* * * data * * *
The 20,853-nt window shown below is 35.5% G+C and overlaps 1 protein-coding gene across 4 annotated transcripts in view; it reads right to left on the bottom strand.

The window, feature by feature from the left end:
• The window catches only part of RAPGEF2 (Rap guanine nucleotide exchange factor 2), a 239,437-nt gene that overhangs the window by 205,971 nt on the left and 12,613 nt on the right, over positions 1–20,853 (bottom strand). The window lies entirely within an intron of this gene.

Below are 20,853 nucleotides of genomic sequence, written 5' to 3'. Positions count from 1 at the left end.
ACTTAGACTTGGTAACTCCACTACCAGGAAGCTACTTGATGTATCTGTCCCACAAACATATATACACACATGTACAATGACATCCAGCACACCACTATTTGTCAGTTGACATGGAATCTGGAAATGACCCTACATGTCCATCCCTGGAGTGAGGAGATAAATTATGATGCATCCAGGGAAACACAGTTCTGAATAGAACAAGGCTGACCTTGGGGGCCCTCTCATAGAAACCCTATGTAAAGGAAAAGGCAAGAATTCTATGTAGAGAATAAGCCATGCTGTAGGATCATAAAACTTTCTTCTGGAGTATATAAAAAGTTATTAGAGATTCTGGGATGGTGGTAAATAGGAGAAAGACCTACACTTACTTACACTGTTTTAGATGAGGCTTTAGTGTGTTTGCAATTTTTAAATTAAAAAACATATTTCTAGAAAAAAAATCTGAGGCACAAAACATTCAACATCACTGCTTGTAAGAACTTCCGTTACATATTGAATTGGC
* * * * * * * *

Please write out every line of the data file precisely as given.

The 20,853-nt window shown below is 35.5% G+C and overlaps 1 protein-coding gene across 4 annotated transcripts in view; it reads right to left on the bottom strand.

The window, feature by feature from the left end:
• The window catches only part of RAPGEF2 (Rap guanine nucleotide exchange factor 2), a 239,437-nt gene that overhangs the window by 205,971 nt on the left and 12,613 nt on the right, over positions 1–20,853 (bottom strand). The window lies entirely within an intron of this gene.

Below are 20,853 nucleotides of genomic sequence, written 5' to 3'. Positions count from 1 at the left end.
ACTTAGACTTGGTAACTCCACTACCAGGAAGCTACTTGATGTATCTGTCCCACAAACATATATACACACATGTACAATGACATCCAGCACACCACTATTTGTCAGTTGACATGGAATCTGGAAATGACCCTACATGTCCATCCCTGGAGTGAGGAGATAAATTATGATGCATCCAGGGAAACACAGTTCTGAATAGAACAAGGCTGACCTTGGGGGCCCTCTCATAGAAACCCTATGTAAAGGAAAAGGCAAGAATTCTATGTAGAGAATAAGCCATGCTGTAGGATCATAAAACTTTCTTCTGGAGTATATAAAAAGTTATTAGAGATTCTGGGATGGTGGTAAATAGGAGAAAGACCTACACTTACTTACACTGTTTTAGATGAGGCTTTAGTGTGTTTGCAATTTTTAAATTAAAAAACATATTTCTAGAAAAAAAATCTGAGGCACAAAACATTCAACATCACTGCTTGTAAGAACTTCCGTTACATATTGAATTGGC